Creates a redis cache via Memorystore

This module creates a redis cache via Memorystore. It is made with their standard high availability offering, but (unlike in AWS) there is no encryption at rest and in-transit encryption is not offered as terraform support is in beta. It is made in the with private service access ensuring private communication.


When linked to a k8s-service, it adds connection credentials to your container’s environment variables

  • {module_name}_cache_auth_token – The auth token/password of the cluster.
  • {module_name}_cache_host – The host to contact to access the cluster.

In the modules reference, the {module_name} would be replaced with cache

The permission list can optionally have one entry which should be a map for renaming the default environment variable names to a user-defined value:

  - db:
      - cache_host: CACHEHOST
        cache_auth_token: CACHEPASS

If present, this map must have renames for all 2 fields.

These values are passed securely into your environment by using a kubernetes secret created by opta within your k8s-service’s isolated k8s namespace. These secrets are then passed as environment variables directly into your container. Take note that since opta’s AWS/EKS clusters always have the disk encryption enabled, your secret never touches an unencrypted disk. Furthermore, because of k8’s RBAC, no other opta-managed k8s service can access this instance of the creds as a k8s secret without manual override of the RBAC, nor can any other entities/users unless given “read secret” permission on this namespace.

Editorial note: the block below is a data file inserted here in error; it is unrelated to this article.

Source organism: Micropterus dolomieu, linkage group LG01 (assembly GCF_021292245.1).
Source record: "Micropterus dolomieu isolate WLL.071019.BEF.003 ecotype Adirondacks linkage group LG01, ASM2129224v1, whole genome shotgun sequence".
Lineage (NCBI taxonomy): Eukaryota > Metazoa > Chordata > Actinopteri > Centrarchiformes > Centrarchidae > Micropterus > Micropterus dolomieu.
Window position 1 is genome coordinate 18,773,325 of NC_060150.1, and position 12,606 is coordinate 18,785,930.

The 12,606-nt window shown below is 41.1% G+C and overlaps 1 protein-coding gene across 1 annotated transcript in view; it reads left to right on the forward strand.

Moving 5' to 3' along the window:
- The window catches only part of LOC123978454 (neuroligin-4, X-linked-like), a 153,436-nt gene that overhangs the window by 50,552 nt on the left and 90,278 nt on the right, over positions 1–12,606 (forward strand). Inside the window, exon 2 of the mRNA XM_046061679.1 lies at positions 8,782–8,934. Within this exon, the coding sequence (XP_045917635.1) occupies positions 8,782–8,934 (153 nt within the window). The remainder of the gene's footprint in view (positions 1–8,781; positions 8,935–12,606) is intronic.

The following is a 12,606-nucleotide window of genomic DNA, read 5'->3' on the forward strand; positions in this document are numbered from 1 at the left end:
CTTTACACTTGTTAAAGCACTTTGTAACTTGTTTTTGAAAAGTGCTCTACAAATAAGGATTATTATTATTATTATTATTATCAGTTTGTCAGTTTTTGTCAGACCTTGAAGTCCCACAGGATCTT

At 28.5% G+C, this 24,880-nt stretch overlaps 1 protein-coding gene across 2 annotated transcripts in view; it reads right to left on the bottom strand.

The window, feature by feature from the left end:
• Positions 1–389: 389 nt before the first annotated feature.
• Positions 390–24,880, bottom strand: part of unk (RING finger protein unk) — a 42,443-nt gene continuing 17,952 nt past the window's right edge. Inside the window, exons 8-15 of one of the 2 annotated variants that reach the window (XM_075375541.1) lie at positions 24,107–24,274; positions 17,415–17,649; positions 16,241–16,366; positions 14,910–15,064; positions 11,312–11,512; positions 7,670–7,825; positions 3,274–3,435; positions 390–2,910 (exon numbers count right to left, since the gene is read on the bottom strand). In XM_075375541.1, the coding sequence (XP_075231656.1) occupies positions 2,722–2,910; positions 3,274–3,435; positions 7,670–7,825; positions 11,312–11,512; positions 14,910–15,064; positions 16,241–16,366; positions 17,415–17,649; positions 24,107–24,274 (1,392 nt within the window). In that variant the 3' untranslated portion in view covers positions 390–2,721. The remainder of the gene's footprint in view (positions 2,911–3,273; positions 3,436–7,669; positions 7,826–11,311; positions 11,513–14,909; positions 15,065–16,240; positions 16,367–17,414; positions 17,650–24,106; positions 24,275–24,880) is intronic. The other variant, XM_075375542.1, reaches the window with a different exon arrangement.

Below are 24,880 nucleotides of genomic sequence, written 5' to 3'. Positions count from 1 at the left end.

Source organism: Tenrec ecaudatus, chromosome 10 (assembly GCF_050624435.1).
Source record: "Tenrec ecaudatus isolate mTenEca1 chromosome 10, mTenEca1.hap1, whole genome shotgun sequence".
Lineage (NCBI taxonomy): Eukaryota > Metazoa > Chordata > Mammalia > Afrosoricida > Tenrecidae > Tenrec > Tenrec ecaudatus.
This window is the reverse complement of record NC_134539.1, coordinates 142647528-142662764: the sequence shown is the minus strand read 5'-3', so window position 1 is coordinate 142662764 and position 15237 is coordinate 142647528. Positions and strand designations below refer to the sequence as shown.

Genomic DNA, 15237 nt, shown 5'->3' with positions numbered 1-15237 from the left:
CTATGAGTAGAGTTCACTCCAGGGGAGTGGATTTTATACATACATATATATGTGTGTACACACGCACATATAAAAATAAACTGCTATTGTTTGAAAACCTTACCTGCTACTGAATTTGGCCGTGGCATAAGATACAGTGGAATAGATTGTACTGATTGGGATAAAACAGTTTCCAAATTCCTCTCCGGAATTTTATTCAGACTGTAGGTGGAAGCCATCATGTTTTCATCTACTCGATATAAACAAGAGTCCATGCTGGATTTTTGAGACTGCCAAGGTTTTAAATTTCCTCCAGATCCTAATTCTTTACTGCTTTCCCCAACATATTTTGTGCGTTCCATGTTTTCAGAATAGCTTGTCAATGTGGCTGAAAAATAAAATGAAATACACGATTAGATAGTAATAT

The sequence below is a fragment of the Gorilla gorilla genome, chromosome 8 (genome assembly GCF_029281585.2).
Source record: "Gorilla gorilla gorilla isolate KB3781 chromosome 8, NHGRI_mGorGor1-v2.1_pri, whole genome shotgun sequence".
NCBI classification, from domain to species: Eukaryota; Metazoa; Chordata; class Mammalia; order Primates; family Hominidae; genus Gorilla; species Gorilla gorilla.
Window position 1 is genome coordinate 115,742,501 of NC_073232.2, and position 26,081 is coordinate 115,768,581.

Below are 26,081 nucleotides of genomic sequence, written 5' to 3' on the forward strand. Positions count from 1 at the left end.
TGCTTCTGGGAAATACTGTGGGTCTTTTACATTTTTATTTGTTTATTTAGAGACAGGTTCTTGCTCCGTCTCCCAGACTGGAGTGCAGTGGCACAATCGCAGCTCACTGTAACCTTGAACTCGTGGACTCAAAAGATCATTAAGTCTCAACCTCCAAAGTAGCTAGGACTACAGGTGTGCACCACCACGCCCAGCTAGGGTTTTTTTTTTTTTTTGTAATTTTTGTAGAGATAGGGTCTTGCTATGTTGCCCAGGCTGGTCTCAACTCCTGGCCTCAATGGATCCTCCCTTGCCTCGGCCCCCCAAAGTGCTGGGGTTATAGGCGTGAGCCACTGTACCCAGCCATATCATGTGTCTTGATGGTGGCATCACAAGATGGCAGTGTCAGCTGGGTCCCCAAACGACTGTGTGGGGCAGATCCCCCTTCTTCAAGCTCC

To those with the permissions, you can view it via the following command (MANIFEST_NAME is the name field in your yaml):

kubectl get secrets -n MANIFEST_NAME secret -o yaml


Name Description Default Required
memory_size_gb The size in GB for the redis cache’s memory 2 False
redis_version the redis version to use for this instance REDIS_5_0 False
high_availability the redis version to use for this instance True False


Name Description
cache_host The host through which to access the redis cache

Last modified August 5, 2022 : Cleanup install script (#197) (2175394)